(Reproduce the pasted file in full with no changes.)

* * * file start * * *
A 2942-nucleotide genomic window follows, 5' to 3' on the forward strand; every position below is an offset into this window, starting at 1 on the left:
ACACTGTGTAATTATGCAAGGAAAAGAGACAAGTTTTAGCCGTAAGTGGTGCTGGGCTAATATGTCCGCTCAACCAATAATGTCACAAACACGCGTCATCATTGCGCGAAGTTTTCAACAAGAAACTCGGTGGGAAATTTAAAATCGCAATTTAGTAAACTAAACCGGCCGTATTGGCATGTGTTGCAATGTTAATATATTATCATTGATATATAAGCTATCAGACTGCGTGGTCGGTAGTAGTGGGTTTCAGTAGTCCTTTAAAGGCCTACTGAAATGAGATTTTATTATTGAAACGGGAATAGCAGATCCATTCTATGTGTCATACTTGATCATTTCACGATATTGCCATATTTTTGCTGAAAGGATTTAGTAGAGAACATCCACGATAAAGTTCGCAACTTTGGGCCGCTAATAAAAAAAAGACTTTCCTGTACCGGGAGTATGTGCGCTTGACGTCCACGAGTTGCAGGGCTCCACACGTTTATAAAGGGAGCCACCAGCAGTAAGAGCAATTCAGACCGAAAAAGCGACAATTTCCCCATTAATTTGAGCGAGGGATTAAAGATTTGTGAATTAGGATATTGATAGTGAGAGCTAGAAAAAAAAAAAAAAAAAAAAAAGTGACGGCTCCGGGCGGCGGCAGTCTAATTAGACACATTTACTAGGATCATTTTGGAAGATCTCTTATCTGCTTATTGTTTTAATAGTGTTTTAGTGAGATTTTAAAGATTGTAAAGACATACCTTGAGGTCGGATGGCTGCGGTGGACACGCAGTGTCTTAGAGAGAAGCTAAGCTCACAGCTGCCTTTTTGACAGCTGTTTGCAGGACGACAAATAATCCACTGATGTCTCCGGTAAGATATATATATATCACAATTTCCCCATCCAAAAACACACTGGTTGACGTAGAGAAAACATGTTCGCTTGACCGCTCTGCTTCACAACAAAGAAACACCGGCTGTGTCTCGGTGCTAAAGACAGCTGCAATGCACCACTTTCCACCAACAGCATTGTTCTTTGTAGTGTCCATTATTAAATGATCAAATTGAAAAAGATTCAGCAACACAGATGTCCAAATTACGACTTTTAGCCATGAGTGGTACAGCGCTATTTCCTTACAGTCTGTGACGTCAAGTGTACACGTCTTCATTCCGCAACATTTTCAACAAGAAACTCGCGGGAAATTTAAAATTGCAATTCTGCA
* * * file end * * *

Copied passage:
A 2942-nucleotide genomic window follows, 5' to 3' on the forward strand; every position below is an offset into this window, starting at 1 on the left:
ACACTGTGTAATTATGCAAGGAAAAGAGACAAGTTTTAGCCGTAAGTGGTGCTGGGCTAATATGTCCGCTCAACCAATAATGTCACAAACACGCGTCATCATTGCGCGAAGTTTTCAACAAGAAACTCGGTGGGAAATTTAAAATCGCAATTTAGTAAACTAAACCGGCCGTATTGGCATGTGTTGCAATGTTAATATATTATCATTGATATATAAGCTATCAGACTGCGTGGTCGGTAGTAGTGGGTTTCAGTAGTCCTTTAAAGGCCTACTGAAATGAGATTTTATTATTGAAACGGGAATAGCAGATCCATTCTATGTGTCATACTTGATCATTTCACGATATTGCCATATTTTTGCTGAAAGGATTTAGTAGAGAACATCCACGATAAAGTTCGCAACTTTGGGCCGCTAATAAAAAAAAGACTTTCCTGTACCGGGAGTATGTGCGCTTGACGTCCACGAGTTGCAGGGCTCCACACGTTTATAAAGGGAGCCACCAGCAGTAAGAGCAATTCAGACCGAAAAAGCGACAATTTCCCCATTAATTTGAGCGAGGGATTAAAGATTTGTGAATTAGGATATTGATAGTGAGAGCTAGAAAAAAAAAAAAAAAAAAAAAAGTGACGGCTCCGGGCGGCGGCAGTCTAATTAGACACATTTACTAGGATCATTTTGGAAGATCTCTTATCTGCTTATTGTTTTAATAGTGTTTTAGTGAGATTTTAAAGATTGTAAAGACATACCTTGAGGTCGGATGGCTGCGGTGGACACGCAGTGTCTTAGAGAGAAGCTAAGCTCACAGCTGCCTTTTTGACAGCTGTTTGCAGGACGACAAATAATCCACTGATGTCTCCGGTAAGATATATATATATCACAATTTCCCCATCCAAAAACACACTGGTTGACGTAGAGAAAACATGTTCGCTTGACCGCTCTGCTTCACAACAAAGAAACACCGGCTGTGTCTCGGTGCTAAAGACAGCTGCAATGCACCACTTTCCACCAACAGCATTGTTCTTTGTAGTGTCCATTATTAAATGATCAAATTGAAAAAGATTCAGCAACACAGATGTCCAAATTACGACTTTTAGCCATGAGTGGTACAGCGCTATTTCCTTACAGTCTGTGACGTCAAGTGTACACGTCTTCATTCCGCAACATTTTCAACAAGAAACTCGCGGGAAATTTAAAATTGCAATTCTGCA